4

How would I define a macro \test , e.g. using \def\test#1{...}, that can be used in the two following ways? The usage without a blank

\test{A}This is some text

as well as the usage with a blank

\test{A} This is some text

should yield the same typeset result:

A: This is some text

This would help me in making life easier while writing my free physics text.

  • 1
    \def\test#1{#1: \ignorespaces} – Manuel Jun 19 '16 at 10:25
8

The code

\newcommand\test[1]{#1:~\ignorespaces}

will do what you want. The space should be part of the replacement text, as you seem to want it; with \ignorespace, spaces following the argument will be gobbled.

6

Package xspace can be your friend:

\documentclass{article}
\usepackage{xspace}
\newcommand*{\test}[1]{#1:\xspace}
\begin{document}
\test{A}This is some text

\test{A} This is some text
\end{document}

Result

However, xspace does not add a space before punctuation characters, for example, its usage is intended for stuff inside text. Manuels's solution or egreg's answer are probably better in this case, because it always sets one space and ignores additional spaces.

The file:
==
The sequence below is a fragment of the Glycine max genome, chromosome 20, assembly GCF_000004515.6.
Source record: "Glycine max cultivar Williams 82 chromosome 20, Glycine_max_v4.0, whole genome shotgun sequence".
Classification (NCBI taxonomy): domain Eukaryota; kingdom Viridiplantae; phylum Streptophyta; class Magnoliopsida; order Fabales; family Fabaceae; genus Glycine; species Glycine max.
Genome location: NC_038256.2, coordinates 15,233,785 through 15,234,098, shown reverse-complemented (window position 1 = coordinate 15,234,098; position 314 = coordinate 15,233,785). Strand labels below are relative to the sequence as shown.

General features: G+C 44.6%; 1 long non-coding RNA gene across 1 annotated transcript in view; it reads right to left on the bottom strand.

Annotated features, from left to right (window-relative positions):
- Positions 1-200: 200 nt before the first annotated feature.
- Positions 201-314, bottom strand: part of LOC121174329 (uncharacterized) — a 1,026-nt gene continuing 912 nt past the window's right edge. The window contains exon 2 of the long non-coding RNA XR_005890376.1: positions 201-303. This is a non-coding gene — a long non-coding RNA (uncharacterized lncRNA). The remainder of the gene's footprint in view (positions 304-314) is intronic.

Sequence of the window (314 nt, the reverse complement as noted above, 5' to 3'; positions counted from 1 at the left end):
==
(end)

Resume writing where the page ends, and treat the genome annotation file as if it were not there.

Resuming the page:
• Hm, I already use 55 packages, adding one more is dangerous. I'd prefer an explicit code... – Motion Mountain Jun 19 '16 at 10:25
  • @MotionMountain “adding one more is dangerous” Why? – clemens Jun 19 '16 at 10:27
  • 3
    @MotionMountain The grade of danger heavily depends on the packages. There are packages, small, quite independent, which post not much of a danger, there are packages, quite interfering with LaTeX internals or conflict with other packages. Package xspace belongs rather to the first category. – Heiko Oberdiek Jun 19 '16 at 10:39
  • OK, I'll test it and let you know. – Motion Mountain Jun 19 '16 at 10:41
  • xspace loads without problems, but I need \ignorespaces nevertheless, as my code already adds a space. – Motion Mountain Jun 19 '16 at 13:35

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